Could the minister provide some information on a time line? I am not sure that we have had that information yet so I think that would be really helpful. I will just say that once you give the Guardianship and Administration Board more powers to make orders, you need to have a real eye on how that power is being exercised, because at the moment people at a time of stress in their lives are being disempowered through the Guardianship and Administration Board process. One of the recommendations of the TLRI is that there needs to be an appeal mechanism to a GAB decision where a group of people who are not part of the original decision are assessing that appeal. I grew up in Queensland and it is a bit like asking the Queensland police service to investigate itself for improper conduct; they were always going to find themselves not guilty.

We need to keep an eye on the people who are making decisions about the lives of our constituents. Jill, for example, was appointed a public guardian she has not seen. Jill's story, which is on the Advocacy Tasmania website, is that all she gets every day is that she is given her pills and she is still sitting there in hospital. She would rather be at Salamanca helping to raise funds for the MS Society, and when you have a look at the video, one of the reasons she was found to not to have capacity to make a decision is that she bought a motorhome and sold it for less than she paid for it. Well, who has not made a stupid decision like that? Who has not bought something and gone, 'I do not really want this or need it or like it', and then you go to sell it and you sell it at a loss. It does not mean you do not have capacity to make decisions.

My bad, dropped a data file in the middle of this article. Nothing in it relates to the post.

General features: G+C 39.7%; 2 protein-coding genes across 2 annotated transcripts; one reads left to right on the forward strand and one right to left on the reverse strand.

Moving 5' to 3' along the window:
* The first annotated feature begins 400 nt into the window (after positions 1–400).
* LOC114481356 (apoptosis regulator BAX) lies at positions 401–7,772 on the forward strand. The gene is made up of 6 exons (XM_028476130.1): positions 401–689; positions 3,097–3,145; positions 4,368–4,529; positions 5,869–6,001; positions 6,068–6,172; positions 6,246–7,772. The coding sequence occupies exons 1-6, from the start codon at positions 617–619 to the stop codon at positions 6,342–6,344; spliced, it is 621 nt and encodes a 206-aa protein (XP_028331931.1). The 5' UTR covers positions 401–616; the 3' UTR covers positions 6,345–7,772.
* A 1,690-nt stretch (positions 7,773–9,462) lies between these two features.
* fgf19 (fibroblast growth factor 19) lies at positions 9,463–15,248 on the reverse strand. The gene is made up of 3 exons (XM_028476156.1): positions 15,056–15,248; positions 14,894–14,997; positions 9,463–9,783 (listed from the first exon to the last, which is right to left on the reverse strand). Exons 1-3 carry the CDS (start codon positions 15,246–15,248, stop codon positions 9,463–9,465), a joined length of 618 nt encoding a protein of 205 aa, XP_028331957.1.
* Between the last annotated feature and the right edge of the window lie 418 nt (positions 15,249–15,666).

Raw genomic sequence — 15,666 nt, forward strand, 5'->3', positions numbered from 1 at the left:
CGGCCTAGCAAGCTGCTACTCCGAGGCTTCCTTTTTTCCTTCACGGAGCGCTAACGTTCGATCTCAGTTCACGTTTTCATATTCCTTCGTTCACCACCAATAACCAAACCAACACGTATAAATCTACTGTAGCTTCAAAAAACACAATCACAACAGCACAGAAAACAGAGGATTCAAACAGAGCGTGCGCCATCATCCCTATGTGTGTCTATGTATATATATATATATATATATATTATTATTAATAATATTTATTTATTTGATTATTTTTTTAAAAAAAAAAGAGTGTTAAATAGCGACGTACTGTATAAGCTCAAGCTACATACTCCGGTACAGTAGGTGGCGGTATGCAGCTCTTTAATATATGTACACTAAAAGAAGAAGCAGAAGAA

That is another point that the TLRI makes - we should have the capacity to make bad decisions. This is where you need to check the paternalism of the state because it is in the best interests of the person - and that is why I think there has been a misapplication of the best interests of the person test - to accept that sometimes people make bad decisions. It does not mean they do not have capacity to have self-determination over what happens to them after they are injured and they wind up in the health system.

From what we are hearing, much of the issue stem from decisions that are made on the hospital floor by social workers and by doctors. Once that decision is made, as I said, everything changes for that person and self-determination largely goes out the window. If the Attorney-General could help the House to understand when we will see the terms of reference for the review of the Public Trustee and a time frame for improvements, that would be helpful to the House. More importantly, it would provide some comfort to Advocacy Tasmania and all those families that are affected and afflicted by what we would argue in some cases is the excessive paternalism of the state.